Of course, finding a specialist in pelvic floor physical therapy, making it to those appointments, and paying for the treatment isn’t feasible for a lot of people. But if you’re curious, consider asking your doctor to help you find a specialist or look for options near you through the American Physical Therapy Association.
5. Experiment with yoga.
We absolutely are not suggesting that you force yourself to move when all you want to do is lie down and try to breathe through endometriosis pain. But some people with endometriosis have used yoga to ease their discomfort when they feel up to it.
Although the amount of evidence specifically supporting the use of yoga for endometriosis pain is scant, Dr. Dassel has seen many of his patients benefit from the practice.
“I definitely think yoga can be effective,” he says. “A lot of the yoga poses [people use for endometriosis pain] are actually very similar to the stretches you’ll learn in pelvic floor physical therapy” in that they work on various muscles in the pelvic floor, core, and lower back, he explains. And according to the National Center for Complementary and Integrative Health (NCCIH), yoga appears to be effective for reducing low-back pain. Since endometriosis is a more complex cause of pain than many other issues that cause lower back discomfort, there’s no guarantee that yoga will help. But it might.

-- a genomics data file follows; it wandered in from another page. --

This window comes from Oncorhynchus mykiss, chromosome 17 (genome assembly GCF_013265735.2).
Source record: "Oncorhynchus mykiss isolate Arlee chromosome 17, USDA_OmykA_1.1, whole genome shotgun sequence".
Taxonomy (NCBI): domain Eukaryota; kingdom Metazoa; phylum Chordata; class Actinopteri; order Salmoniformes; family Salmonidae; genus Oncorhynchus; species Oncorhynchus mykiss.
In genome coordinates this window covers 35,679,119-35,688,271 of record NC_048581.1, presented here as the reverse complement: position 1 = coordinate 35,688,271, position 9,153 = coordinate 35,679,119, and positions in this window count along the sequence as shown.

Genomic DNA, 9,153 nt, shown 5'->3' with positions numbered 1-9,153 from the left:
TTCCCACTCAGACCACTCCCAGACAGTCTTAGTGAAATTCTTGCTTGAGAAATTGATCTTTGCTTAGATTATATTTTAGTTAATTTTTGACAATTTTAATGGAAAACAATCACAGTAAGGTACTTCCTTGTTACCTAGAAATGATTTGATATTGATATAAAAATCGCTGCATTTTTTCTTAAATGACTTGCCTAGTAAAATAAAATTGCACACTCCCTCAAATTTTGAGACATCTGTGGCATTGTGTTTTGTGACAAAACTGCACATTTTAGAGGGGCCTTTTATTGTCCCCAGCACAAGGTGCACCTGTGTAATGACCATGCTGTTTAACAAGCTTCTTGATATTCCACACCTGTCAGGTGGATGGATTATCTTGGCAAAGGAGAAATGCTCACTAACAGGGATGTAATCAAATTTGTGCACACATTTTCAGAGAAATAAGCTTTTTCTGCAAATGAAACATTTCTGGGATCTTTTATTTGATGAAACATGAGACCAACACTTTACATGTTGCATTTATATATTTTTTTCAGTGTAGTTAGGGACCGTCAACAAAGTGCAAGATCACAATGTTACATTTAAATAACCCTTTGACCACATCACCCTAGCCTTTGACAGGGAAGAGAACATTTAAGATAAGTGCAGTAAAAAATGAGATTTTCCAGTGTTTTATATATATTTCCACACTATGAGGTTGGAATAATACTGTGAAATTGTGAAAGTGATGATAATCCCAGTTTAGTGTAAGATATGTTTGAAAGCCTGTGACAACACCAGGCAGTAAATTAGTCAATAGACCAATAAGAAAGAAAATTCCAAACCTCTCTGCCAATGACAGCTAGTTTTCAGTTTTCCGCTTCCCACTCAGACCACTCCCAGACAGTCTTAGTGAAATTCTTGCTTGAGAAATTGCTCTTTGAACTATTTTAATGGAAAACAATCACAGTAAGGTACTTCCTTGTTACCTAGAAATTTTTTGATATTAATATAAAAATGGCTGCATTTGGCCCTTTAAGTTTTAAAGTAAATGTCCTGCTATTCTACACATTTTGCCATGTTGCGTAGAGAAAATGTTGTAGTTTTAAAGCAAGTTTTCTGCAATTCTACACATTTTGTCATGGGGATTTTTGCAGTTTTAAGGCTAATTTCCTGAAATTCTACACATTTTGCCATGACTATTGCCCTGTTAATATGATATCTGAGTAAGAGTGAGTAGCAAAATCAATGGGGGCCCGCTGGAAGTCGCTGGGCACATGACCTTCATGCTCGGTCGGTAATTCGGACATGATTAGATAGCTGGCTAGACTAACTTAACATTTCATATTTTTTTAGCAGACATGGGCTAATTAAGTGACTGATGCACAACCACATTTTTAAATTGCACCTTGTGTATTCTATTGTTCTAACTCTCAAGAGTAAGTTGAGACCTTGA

Sabrina L., 38, tells SELF that although she has had three surgeries to remove endometriosis lesions and tried various hormone therapies, she experienced serious residual pain. In her research for alternative treatments, she came across claims that yoga could help. “I was skeptical but willing to try. And, much to my surprise, it proved to be very beneficial,” she says. Doing yoga has helped Sabrina alleviate stabbing cramps and back pain in the moment, and she’s also found that “practicing it regularly, even when I’m not actively in the throes of pain, decreased my symptoms dramatically.”
Sabrina figured out which poses felt good by trial and error. “I personally [get] the most relief from a series of Downward Dog into Cat Pose, to Cobra, to Child’s Pose, and sometimes [Garland Pose],” she says.